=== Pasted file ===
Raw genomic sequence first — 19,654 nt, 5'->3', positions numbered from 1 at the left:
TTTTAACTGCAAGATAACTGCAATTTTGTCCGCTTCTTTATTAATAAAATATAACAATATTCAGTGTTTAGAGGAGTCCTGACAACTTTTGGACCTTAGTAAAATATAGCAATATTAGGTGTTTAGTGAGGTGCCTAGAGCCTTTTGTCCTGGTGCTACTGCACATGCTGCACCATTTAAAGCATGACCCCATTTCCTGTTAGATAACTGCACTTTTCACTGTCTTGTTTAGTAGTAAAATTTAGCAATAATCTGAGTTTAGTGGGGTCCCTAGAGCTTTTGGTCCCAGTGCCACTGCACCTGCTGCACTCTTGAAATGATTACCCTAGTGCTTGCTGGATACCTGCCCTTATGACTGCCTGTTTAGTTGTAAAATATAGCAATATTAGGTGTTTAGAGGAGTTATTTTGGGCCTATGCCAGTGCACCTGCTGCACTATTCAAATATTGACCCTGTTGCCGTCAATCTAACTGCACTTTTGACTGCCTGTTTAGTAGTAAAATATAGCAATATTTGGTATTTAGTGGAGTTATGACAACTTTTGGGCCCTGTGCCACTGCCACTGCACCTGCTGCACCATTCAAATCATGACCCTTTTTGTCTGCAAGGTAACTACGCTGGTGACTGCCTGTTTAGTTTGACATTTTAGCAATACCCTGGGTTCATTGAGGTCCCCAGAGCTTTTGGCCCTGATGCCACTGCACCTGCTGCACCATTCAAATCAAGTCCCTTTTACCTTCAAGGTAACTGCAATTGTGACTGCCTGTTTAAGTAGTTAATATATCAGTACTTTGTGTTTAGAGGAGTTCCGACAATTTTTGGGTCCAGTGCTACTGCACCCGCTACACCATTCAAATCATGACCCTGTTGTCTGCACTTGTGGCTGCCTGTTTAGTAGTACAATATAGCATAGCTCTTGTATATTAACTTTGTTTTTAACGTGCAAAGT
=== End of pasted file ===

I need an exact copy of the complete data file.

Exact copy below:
Raw genomic sequence first — 19,654 nt, 5'->3', positions numbered from 1 at the left:
TTTTAACTGCAAGATAACTGCAATTTTGTCCGCTTCTTTATTAATAAAATATAACAATATTCAGTGTTTAGAGGAGTCCTGACAACTTTTGGACCTTAGTAAAATATAGCAATATTAGGTGTTTAGTGAGGTGCCTAGAGCCTTTTGTCCTGGTGCTACTGCACATGCTGCACCATTTAAAGCATGACCCCATTTCCTGTTAGATAACTGCACTTTTCACTGTCTTGTTTAGTAGTAAAATTTAGCAATAATCTGAGTTTAGTGGGGTCCCTAGAGCTTTTGGTCCCAGTGCCACTGCACCTGCTGCACTCTTGAAATGATTACCCTAGTGCTTGCTGGATACCTGCCCTTATGACTGCCTGTTTAGTTGTAAAATATAGCAATATTAGGTGTTTAGAGGAGTTATTTTGGGCCTATGCCAGTGCACCTGCTGCACTATTCAAATATTGACCCTGTTGCCGTCAATCTAACTGCACTTTTGACTGCCTGTTTAGTAGTAAAATATAGCAATATTTGGTATTTAGTGGAGTTATGACAACTTTTGGGCCCTGTGCCACTGCCACTGCACCTGCTGCACCATTCAAATCATGACCCTTTTTGTCTGCAAGGTAACTACGCTGGTGACTGCCTGTTTAGTTTGACATTTTAGCAATACCCTGGGTTCATTGAGGTCCCCAGAGCTTTTGGCCCTGATGCCACTGCACCTGCTGCACCATTCAAATCAAGTCCCTTTTACCTTCAAGGTAACTGCAATTGTGACTGCCTGTTTAAGTAGTTAATATATCAGTACTTTGTGTTTAGAGGAGTTCCGACAATTTTTGGGTCCAGTGCTACTGCACCCGCTACACCATTCAAATCATGACCCTGTTGTCTGCACTTGTGGCTGCCTGTTTAGTAGTACAATATAGCATAGCTCTTGTATATTAACTTTGTTTTTAACGTGCAAAGT